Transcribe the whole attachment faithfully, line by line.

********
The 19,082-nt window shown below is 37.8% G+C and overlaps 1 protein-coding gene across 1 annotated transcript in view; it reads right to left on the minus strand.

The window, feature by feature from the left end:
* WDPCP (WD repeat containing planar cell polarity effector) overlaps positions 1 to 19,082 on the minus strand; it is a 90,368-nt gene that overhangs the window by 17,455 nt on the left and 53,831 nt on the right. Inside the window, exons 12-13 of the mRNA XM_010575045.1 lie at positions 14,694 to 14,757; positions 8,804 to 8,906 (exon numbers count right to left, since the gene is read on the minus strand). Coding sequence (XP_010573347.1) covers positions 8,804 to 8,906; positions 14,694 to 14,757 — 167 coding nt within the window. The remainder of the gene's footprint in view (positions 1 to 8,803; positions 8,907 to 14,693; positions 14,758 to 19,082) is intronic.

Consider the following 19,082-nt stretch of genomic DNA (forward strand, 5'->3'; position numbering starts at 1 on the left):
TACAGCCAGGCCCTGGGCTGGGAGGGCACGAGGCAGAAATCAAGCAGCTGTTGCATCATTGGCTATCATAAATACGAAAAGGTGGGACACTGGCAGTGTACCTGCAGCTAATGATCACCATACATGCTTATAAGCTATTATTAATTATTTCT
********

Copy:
The 19,082-nt window shown below is 37.8% G+C and overlaps 1 protein-coding gene across 1 annotated transcript in view; it reads right to left on the minus strand.

The window, feature by feature from the left end:
* WDPCP (WD repeat containing planar cell polarity effector) overlaps positions 1 to 19,082 on the minus strand; it is a 90,368-nt gene that overhangs the window by 17,455 nt on the left and 53,831 nt on the right. Inside the window, exons 12-13 of the mRNA XM_010575045.1 lie at positions 14,694 to 14,757; positions 8,804 to 8,906 (exon numbers count right to left, since the gene is read on the minus strand). Coding sequence (XP_010573347.1) covers positions 8,804 to 8,906; positions 14,694 to 14,757 — 167 coding nt within the window. The remainder of the gene's footprint in view (positions 1 to 8,803; positions 8,907 to 14,693; positions 14,758 to 19,082) is intronic.

Consider the following 19,082-nt stretch of genomic DNA (forward strand, 5'->3'; position numbering starts at 1 on the left):
TACAGCCAGGCCCTGGGCTGGGAGGGCACGAGGCAGAAATCAAGCAGCTGTTGCATCATTGGCTATCATAAATACGAAAAGGTGGGACACTGGCAGTGTACCTGCAGCTAATGATCACCATACATGCTTATAAGCTATTATTAATTATTTCT